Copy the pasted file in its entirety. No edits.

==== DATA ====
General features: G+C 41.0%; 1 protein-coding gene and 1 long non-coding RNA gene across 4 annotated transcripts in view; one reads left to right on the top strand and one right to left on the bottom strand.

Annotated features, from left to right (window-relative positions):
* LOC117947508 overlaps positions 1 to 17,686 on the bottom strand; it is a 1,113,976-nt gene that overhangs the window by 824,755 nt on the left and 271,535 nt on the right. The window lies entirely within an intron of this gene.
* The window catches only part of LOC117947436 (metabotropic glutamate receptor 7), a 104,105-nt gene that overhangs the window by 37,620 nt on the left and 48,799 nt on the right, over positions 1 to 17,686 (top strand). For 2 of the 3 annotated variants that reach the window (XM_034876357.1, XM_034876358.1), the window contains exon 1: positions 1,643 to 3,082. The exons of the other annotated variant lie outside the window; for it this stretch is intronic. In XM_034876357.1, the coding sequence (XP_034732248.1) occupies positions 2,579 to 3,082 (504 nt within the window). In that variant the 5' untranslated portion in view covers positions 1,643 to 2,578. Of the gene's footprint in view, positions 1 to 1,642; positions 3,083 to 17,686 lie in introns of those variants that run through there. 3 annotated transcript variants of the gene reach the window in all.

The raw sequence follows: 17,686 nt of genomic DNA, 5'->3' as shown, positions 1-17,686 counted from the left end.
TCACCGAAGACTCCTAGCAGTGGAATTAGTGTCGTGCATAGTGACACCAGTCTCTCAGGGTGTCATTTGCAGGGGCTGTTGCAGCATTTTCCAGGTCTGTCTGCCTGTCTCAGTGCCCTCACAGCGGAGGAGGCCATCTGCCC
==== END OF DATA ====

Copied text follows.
General features: G+C 41.0%; 1 protein-coding gene and 1 long non-coding RNA gene across 4 annotated transcripts in view; one reads left to right on the top strand and one right to left on the bottom strand.

Annotated features, from left to right (window-relative positions):
* LOC117947508 overlaps positions 1 to 17,686 on the bottom strand; it is a 1,113,976-nt gene that overhangs the window by 824,755 nt on the left and 271,535 nt on the right. The window lies entirely within an intron of this gene.
* The window catches only part of LOC117947436 (metabotropic glutamate receptor 7), a 104,105-nt gene that overhangs the window by 37,620 nt on the left and 48,799 nt on the right, over positions 1 to 17,686 (top strand). For 2 of the 3 annotated variants that reach the window (XM_034876357.1, XM_034876358.1), the window contains exon 1: positions 1,643 to 3,082. The exons of the other annotated variant lie outside the window; for it this stretch is intronic. In XM_034876357.1, the coding sequence (XP_034732248.1) occupies positions 2,579 to 3,082 (504 nt within the window). In that variant the 5' untranslated portion in view covers positions 1,643 to 2,578. Of the gene's footprint in view, positions 1 to 1,642; positions 3,083 to 17,686 lie in introns of those variants that run through there. 3 annotated transcript variants of the gene reach the window in all.

The raw sequence follows: 17,686 nt of genomic DNA, 5'->3' as shown, positions 1-17,686 counted from the left end.
TCACCGAAGACTCCTAGCAGTGGAATTAGTGTCGTGCATAGTGACACCAGTCTCTCAGGGTGTCATTTGCAGGGGCTGTTGCAGCATTTTCCAGGTCTGTCTGCCTGTCTCAGTGCCCTCACAGCGGAGGAGGCCATCTGCCC